Japanese Research Team Discovers New ‘Super Disc’ Material
In today’s wired world, the need for reliable, high-capacity data storage is greater than ever. Our appetite for digital downloads and high-definition content has outgrown the storage capacities of blank CD and DVD discs long ago. Even Blu-ray discs, now a 4-year old technology, seem insufficient in a world where terabyte-sized hard drives have dropped into the sub-$100 dollar price range.
What will the future of data storage bring? Will it be high-capacity solid-state drives, or perhaps holographic data storage? As it turns out, the future of data storage might be yet another optical disc format.
Researchers at the University of Tokyo in Japan have recently announced a breakthrough in developing new chemicals that make storing information on optical discs possible. The results were published earlier this year in Nature Chemistry, an international scientific journal established over 140 years ago.
Here’s how it works: when a CD or DVD disc is “burned,” a laser beam is focused on a layer of organic dye that crystallizes at a known rate. The dye undergoes a “phase change” and becomes either a pit or a land, each of which represents one “bit” of data.
Currently, Blu-ray discs use a chemical in their dye layer called germanium-antimony-tellurium (GeSbTe), or GST for short. GST works very well for storing information because it is non-volatile, can be overwritten, and can retain data for 10+ years.
Advances in manufacturing have driven the cost of manufacturing GST-based Blu-ray discs down tremendously during the past few years. Blank recordable Blu-ray discs that once cost $25 dollars each are now available for as little as $2 to $3 per disc from online retailers such as CDROM2GO. Despite these major price reductions, the industry continues to push for higher capacity storage at a lower cost.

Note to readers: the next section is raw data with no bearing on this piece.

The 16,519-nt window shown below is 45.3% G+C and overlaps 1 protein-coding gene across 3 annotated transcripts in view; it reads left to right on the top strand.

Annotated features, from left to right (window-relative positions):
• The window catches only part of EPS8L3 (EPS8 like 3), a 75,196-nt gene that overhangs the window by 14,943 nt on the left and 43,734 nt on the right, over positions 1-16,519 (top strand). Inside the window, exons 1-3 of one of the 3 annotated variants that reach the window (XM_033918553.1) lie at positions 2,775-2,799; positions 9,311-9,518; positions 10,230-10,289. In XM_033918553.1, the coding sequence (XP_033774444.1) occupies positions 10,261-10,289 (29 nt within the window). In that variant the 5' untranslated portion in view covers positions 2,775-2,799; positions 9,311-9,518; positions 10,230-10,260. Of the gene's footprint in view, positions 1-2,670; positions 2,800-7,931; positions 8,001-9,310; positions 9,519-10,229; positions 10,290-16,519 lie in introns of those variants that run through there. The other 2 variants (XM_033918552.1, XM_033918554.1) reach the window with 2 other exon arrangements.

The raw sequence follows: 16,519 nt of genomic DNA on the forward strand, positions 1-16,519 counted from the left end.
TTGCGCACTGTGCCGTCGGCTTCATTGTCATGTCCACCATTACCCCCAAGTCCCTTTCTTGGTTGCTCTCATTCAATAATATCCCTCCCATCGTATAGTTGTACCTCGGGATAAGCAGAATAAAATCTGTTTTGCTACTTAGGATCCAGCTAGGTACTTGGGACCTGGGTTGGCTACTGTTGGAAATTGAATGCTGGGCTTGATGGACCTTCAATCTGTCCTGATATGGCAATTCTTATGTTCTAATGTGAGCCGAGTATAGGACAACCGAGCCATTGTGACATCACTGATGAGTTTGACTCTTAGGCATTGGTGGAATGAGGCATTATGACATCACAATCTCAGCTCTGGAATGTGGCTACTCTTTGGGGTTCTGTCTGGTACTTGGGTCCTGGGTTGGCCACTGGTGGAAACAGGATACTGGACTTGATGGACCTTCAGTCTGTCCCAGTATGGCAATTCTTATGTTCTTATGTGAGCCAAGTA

That’s what makes this announcement so significant. Researchers led by Professor Shin-ichi Ohkoshi have created a new phase-change material that uses a crystallized form of titanium oxide. If this material is used in optical storage, it would cost about 100 times less than a Blu-ray disc made with GST, according to one estimate.
Better yet, Ohkoshi’s team have succeeded in producing these titanium oxide crystals at incomprehensibly small sizes. How small? Try anywhere from one 5-billionth of a meter to one 20-billionth of a meter in size. Crystals this small could be packed on to a polycarbonate disc by the trillions, which would result in discs with a storage capacity up to 1,000 times greater than a Blu-ray disc!
Take a second and let that sink in. A Blu-ray disc with 25 gigabytes of storage can store approximately 2 hours of HD video content. A disc 1,000 times larger than that could store an absolutely mind-boggling amount of information.
Could this discovery be the birth of the ‘super optical disc’ as we know it? Only time will tell of course, but one thing is for certain: optical storage is not the tired old three-trick pony it has been made out to be. After all these years, discs remain on the cutting edge of data storage. Thanks to researchers such as Ohkoshi and his team, we may one day enjoy massive data storage at a very low cost sometime in the near future.